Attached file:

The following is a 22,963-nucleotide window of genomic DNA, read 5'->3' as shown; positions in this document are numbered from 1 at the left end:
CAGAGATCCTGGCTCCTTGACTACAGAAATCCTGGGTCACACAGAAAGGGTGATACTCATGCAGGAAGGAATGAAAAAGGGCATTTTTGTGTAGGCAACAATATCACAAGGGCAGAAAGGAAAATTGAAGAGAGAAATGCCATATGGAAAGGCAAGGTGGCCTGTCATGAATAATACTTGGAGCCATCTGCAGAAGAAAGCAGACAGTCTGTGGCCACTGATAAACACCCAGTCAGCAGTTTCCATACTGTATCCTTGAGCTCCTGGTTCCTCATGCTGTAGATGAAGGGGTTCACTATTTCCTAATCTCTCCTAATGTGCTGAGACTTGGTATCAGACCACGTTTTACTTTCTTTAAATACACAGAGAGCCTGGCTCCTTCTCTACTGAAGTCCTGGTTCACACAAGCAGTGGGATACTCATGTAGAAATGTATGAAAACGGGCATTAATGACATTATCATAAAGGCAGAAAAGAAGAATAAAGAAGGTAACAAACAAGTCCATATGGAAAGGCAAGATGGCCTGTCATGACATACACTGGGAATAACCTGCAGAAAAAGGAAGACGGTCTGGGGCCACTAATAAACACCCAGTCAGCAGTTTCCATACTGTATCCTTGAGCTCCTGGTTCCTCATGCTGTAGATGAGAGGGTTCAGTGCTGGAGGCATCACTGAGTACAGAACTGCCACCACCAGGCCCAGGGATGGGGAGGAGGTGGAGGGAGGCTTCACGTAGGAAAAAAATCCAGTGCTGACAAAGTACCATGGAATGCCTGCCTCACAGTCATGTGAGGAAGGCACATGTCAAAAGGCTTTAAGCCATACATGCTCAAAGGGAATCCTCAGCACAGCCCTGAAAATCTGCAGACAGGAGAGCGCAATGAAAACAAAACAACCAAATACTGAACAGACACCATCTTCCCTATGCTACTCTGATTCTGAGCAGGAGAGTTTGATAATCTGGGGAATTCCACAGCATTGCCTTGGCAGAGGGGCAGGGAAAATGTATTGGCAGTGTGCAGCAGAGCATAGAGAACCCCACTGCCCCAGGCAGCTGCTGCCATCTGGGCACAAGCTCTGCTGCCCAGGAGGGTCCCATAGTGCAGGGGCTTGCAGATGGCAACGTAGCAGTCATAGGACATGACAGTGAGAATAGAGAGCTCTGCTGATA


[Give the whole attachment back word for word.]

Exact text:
The following is a 22,963-nucleotide window of genomic DNA, read 5'->3' as shown; positions in this document are numbered from 1 at the left end:
CAGAGATCCTGGCTCCTTGACTACAGAAATCCTGGGTCACACAGAAAGGGTGATACTCATGCAGGAAGGAATGAAAAAGGGCATTTTTGTGTAGGCAACAATATCACAAGGGCAGAAAGGAAAATTGAAGAGAGAAATGCCATATGGAAAGGCAAGGTGGCCTGTCATGAATAATACTTGGAGCCATCTGCAGAAGAAAGCAGACAGTCTGTGGCCACTGATAAACACCCAGTCAGCAGTTTCCATACTGTATCCTTGAGCTCCTGGTTCCTCATGCTGTAGATGAAGGGGTTCACTATTTCCTAATCTCTCCTAATGTGCTGAGACTTGGTATCAGACCACGTTTTACTTTCTTTAAATACACAGAGAGCCTGGCTCCTTCTCTACTGAAGTCCTGGTTCACACAAGCAGTGGGATACTCATGTAGAAATGTATGAAAACGGGCATTAATGACATTATCATAAAGGCAGAAAAGAAGAATAAAGAAGGTAACAAACAAGTCCATATGGAAAGGCAAGATGGCCTGTCATGACATACACTGGGAATAACCTGCAGAAAAAGGAAGACGGTCTGGGGCCACTAATAAACACCCAGTCAGCAGTTTCCATACTGTATCCTTGAGCTCCTGGTTCCTCATGCTGTAGATGAGAGGGTTCAGTGCTGGAGGCATCACTGAGTACAGAACTGCCACCACCAGGCCCAGGGATGGGGAGGAGGTGGAGGGAGGCTTCACGTAGGAAAAAAATCCAGTGCTGACAAAGTACCATGGAATGCCTGCCTCACAGTCATGTGAGGAAGGCACATGTCAAAAGGCTTTAAGCCATACATGCTCAAAGGGAATCCTCAGCACAGCCCTGAAAATCTGCAGACAGGAGAGCGCAATGAAAACAAAACAACCAAATACTGAACAGACACCATCTTCCCTATGCTACTCTGATTCTGAGCAGGAGAGTTTGATAATCTGGGGAATTCCACAGCATTGCCTTGGCAGAGGGGCAGGGAAAATGTATTGGCAGTGTGCAGCAGAGCATAGAGAACCCCACTGCCCCAGGCAGCTGCTGCCATCTGGGCACAAGCTCTGCTGCCCAGGAGGGTCCCATAGTGCAGGGGCTTGCAGATGGCAACGTAGCAGTCATAGGACATGACAGTGAGAATAGAGAGCTCTGCTGATA